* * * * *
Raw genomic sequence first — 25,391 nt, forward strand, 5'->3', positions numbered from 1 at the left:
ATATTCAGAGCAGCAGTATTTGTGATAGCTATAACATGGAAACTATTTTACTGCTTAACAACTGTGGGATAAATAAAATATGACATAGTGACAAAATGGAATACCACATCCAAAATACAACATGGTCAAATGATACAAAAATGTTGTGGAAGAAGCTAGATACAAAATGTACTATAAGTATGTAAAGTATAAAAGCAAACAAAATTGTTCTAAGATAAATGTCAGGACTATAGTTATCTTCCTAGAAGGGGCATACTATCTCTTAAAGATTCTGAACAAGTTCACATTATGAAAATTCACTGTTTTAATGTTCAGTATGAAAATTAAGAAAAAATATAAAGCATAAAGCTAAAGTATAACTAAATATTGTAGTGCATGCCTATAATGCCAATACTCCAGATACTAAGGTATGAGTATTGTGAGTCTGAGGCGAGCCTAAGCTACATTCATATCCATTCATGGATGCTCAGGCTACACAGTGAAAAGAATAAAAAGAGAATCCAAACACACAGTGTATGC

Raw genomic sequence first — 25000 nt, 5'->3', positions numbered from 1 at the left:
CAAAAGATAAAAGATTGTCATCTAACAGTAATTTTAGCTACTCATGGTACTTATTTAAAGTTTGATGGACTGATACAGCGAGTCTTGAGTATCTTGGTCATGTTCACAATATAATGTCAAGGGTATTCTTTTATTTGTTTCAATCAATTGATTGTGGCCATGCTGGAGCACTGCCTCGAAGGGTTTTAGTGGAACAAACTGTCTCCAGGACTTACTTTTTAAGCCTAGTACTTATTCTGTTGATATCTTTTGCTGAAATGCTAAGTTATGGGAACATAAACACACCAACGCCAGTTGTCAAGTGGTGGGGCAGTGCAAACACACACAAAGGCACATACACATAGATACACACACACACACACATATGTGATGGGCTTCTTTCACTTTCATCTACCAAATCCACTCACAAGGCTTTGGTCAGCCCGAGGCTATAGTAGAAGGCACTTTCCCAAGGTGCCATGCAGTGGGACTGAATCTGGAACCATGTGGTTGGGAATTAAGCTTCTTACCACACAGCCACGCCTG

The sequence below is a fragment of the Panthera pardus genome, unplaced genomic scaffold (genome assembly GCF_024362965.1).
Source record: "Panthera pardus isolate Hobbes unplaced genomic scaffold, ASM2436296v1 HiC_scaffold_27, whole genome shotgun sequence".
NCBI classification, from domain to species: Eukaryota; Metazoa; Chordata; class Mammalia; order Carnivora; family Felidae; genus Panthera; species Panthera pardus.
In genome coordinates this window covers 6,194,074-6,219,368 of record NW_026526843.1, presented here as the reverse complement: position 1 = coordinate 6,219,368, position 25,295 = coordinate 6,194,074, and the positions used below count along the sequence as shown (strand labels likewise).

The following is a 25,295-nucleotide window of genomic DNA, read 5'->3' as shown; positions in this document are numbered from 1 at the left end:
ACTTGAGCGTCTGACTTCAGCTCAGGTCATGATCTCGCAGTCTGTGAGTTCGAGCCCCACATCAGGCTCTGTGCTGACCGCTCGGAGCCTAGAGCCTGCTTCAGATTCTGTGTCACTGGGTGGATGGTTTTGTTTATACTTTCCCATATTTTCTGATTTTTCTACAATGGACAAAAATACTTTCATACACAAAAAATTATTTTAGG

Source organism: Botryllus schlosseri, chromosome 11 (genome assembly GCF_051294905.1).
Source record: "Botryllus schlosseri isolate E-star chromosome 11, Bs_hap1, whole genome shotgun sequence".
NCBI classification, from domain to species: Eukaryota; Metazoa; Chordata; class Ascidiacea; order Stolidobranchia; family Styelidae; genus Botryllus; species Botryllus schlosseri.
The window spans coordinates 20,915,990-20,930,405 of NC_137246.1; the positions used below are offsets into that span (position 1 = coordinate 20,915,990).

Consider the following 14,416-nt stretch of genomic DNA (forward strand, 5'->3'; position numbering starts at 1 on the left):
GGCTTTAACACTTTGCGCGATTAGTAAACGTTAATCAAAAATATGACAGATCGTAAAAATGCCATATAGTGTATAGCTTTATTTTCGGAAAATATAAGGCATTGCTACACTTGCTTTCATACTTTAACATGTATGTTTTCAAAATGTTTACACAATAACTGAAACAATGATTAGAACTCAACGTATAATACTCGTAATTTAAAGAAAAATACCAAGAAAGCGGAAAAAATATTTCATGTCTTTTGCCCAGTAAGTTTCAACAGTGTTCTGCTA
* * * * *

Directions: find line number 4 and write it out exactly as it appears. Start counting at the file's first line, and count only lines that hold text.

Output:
CAAAAGATAAAAGATTGTCATCTAACAGTAATTTTAGCTACTCATGGTACTTATTTAAAGTTTGATGGACTGATACAGCGAGTCTTGAGTATCTTGGTCATGTTCACAATATAATGTCAAGGGTATTCTTTTATTTGTTTCAATCAATTGATTGTGGCCATGCTGGAGCACTGCCTCGAAGGGTTTTAGTGGAACAAACTGTCTCCAGGACTTACTTTTTAAGCCTAGTACTTATTCTGTTGATATCTTTTGCTGAAATGCTAAGTTATGGGAACATAAACACACCAACGCCAGTTGTCAAGTGGTGGGGCAGTGCAAACACACACAAAGGCACATACACATAGATACACACACACACACACATATGTGATGGGCTTCTTTCACTTTCATCTACCAAATCCACTCACAAGGCTTTGGTCAGCCCGAGGCTATAGTAGAAGGCACTTTCCCAAGGTGCCATGCAGTGGGACTGAATCTGGAACCATGTGGTTGGGAATTAAGCTTCTTACCACACAGCCACGCCTG